Cooking something delicious is really much more satisfactory than painting pictures or making pottery. At least for most of us. Food has the tact to disappear, leaving room and opportunity for masterpieces to come. The mistakes don’t hang on the wall or shelves to reproach you forever.
-Jean Grigson, Good Things (1971)
I was chatting with a friend of mine recently who claimed I was just being modest when I insisted that, in fact, a number of my cooking projects fail horribly. So I thought it time to share the barely-fit-for-consumption, non-blogworthy side of things. In no particular order, here’s a sampling of the failed, ugly, inedible, or otherwise disappointing things to come out of my kitchen. Thank goodness they eventually disappeared.
Consider yourself warned!
This sad dish was an unsuccessful hybrid of Emeril Lagasse’s recipe for Cuban-style pork chops and an ad-libbed recipe from my Cuban cooking instructor, which involved grapefruit juice. A big “meh.”
My first attempt at Filipino chicken and pork adobo was another victim of the ad-libbed hybrid recipe. The proportions for soy sauce and vinegar were off in the main recipe I followed, and I made the fatal flaw of removing the chicken skin before cooking. It was a sour, thin, bland mess.
This gluten-free almond meal bread from Cooking with Trader Joe’s was another disappointment. Although the flavor was pleasantly nutty, the texture was way too heavy and dense. It sat in my stomach like a rock. I still feel guilty about the half loaf sitting neglected in my freezer. I think separating and whipping the egg whites would help lighten things up, but someone else will have to try.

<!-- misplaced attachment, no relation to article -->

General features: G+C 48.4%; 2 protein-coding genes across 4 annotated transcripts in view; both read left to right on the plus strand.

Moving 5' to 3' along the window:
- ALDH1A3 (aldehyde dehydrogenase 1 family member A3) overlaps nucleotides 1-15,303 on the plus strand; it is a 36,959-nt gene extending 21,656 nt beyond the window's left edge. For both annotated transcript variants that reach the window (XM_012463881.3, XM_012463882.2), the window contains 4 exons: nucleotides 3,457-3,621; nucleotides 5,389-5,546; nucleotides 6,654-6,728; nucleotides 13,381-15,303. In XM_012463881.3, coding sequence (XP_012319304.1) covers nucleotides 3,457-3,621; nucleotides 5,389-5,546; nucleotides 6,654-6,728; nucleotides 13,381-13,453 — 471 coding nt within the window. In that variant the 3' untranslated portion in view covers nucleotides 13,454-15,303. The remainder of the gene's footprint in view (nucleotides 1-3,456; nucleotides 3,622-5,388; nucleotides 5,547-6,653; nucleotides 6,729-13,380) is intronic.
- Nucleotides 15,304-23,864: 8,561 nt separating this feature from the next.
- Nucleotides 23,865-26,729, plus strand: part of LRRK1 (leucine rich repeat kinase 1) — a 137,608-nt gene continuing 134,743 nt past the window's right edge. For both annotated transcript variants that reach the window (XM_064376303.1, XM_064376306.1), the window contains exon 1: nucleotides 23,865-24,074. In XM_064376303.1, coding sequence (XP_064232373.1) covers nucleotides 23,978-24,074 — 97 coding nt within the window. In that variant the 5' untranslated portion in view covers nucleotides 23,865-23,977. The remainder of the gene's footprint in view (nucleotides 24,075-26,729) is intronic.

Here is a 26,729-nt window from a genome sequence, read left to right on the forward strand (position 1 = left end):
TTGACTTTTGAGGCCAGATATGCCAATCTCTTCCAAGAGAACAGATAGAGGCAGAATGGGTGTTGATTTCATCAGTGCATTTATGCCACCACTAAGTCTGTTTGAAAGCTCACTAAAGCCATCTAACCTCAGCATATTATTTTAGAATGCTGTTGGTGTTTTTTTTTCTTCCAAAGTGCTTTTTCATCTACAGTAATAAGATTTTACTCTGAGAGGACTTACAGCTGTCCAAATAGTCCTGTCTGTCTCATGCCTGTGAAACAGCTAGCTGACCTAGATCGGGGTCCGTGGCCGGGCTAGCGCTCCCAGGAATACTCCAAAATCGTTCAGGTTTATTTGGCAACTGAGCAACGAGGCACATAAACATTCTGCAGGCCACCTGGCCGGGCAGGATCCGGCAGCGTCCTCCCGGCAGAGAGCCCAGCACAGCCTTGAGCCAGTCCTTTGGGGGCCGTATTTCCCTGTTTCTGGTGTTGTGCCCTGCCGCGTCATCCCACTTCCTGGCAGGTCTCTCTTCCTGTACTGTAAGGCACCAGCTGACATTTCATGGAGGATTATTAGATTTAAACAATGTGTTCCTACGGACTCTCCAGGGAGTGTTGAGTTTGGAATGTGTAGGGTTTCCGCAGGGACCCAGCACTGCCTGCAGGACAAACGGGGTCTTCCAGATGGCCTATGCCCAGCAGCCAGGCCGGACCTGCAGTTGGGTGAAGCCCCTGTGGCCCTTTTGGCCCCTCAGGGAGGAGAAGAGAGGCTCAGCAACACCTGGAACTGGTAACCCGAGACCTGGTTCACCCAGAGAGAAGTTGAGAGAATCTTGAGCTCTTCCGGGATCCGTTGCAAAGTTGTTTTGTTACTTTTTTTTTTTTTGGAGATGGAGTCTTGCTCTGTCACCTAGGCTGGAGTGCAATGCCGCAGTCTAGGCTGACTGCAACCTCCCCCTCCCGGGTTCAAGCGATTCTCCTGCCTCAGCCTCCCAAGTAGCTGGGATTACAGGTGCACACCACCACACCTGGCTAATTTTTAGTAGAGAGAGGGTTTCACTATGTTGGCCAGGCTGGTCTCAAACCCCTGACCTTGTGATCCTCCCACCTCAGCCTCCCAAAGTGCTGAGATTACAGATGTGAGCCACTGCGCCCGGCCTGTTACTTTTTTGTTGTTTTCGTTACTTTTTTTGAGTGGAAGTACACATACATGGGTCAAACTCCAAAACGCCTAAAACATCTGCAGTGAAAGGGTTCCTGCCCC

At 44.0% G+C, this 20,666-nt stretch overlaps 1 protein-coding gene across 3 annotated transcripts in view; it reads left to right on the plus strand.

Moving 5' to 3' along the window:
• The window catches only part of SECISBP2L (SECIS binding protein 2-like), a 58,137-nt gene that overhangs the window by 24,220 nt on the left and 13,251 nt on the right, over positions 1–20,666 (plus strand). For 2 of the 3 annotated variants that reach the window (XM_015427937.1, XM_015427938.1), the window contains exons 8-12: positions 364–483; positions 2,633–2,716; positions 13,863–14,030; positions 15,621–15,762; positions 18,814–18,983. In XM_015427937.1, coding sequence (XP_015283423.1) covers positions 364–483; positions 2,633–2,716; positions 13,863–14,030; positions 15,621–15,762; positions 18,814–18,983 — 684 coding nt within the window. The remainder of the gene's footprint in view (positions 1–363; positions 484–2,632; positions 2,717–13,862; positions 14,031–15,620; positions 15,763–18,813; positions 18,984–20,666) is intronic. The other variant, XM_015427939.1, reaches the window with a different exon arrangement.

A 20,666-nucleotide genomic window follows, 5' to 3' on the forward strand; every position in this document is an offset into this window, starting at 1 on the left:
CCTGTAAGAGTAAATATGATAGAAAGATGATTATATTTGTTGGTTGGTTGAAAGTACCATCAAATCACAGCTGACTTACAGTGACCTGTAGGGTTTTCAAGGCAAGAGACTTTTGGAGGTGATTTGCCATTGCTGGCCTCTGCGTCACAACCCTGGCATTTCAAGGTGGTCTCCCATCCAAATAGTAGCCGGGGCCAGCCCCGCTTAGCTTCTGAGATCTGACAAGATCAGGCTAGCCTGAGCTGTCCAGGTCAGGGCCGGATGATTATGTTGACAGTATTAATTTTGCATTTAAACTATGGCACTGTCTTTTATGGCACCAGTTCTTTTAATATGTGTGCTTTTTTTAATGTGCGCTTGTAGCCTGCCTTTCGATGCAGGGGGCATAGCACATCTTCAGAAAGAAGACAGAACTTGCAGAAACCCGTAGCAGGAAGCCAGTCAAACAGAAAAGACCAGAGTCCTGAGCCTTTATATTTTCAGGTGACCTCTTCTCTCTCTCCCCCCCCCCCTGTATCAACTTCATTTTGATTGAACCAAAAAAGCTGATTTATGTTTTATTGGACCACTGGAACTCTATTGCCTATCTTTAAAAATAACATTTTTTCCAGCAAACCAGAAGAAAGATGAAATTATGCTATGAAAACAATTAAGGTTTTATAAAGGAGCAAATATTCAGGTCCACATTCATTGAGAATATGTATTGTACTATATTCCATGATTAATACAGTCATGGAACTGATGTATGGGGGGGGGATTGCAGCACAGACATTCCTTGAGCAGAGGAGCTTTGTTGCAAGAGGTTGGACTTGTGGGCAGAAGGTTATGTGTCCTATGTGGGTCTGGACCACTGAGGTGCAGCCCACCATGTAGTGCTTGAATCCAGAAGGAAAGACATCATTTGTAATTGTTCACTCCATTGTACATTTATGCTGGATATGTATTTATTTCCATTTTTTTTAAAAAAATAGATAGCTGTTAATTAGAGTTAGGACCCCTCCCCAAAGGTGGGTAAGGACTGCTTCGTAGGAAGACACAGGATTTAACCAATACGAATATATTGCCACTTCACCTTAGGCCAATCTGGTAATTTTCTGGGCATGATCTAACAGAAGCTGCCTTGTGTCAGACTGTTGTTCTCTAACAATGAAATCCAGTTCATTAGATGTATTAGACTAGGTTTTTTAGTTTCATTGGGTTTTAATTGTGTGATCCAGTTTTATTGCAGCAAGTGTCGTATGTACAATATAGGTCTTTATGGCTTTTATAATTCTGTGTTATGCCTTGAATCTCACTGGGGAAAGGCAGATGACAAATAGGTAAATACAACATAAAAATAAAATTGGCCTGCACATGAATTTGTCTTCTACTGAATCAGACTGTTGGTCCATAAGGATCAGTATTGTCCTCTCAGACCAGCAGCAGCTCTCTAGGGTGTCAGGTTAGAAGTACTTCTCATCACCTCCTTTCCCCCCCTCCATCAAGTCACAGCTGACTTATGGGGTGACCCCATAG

Gramercy Tavern Gingerbread is renown for being delicious–and extremely difficult to get out of the pan. I read all the recipe comments and was confident that my well-greased, amply-floured pan would release my gingerbread in the crucial moment. Wrong. It stuck miserably to the pan and the top of the cake tore off. Although it tasted fantastic, I won’t be making anything this sticky again until I have a heavy-duty, extremely non-stick bundt pan.
Plain and simple: I did not heart Rachel Ray’s Eggplant Stew with Honey and Golden Raisin Polenta. Can’t really blame Rachel; I’m just not a big fan of vegetarian vegetable stews. The polenta was OK, but overall, this dish fell short of my high hopes.
These molasses cookies were intended to be a homemade knockoff of Archway’s famous soft molasses cookies. I learned the hard way with the first batch that dough would spread into a giant cookie blob unless the mounds were no bigger than 1 tablespoon and placed at least 2 inches apart. I even tried refrigerating the dough to prevent spreading, but no dice. The second batch (pictured above) turned out slightly better (i.e., not a mono-cookie), but the texture was still more chewy, less cakey than I remember.
Martha Stewart’s shallot cherry confit was another disappointment. I made a batch for a Thanksgiving potluck, but the end result was very, very tart and oniony. I suspect the problem is the recipe doesn’t specify to use commercially-sweetened dried cherries. Let’s just say that my batch made with organic, unsweetened dried cherries required a lot of doctoring before it made an appearance at the party.
Another victim of my overzealous chicken-skinning: Persian roasted chicken with dried cherry-saffron rice. (Note to self: don’t try to “lighten up” unfamiliar dishes before at least following the recipe once). Also, I confused ground cumin and ground coriander (their names are somewhat similar in German), which made for strange seasoning. I am sure the original recipe is much, much better, but at least my lighter take on the saffron rice was a success.
Which is all to say: you win some; you lose some. The important thing is to learn from your mistakes, cut your losses, and keep cooking.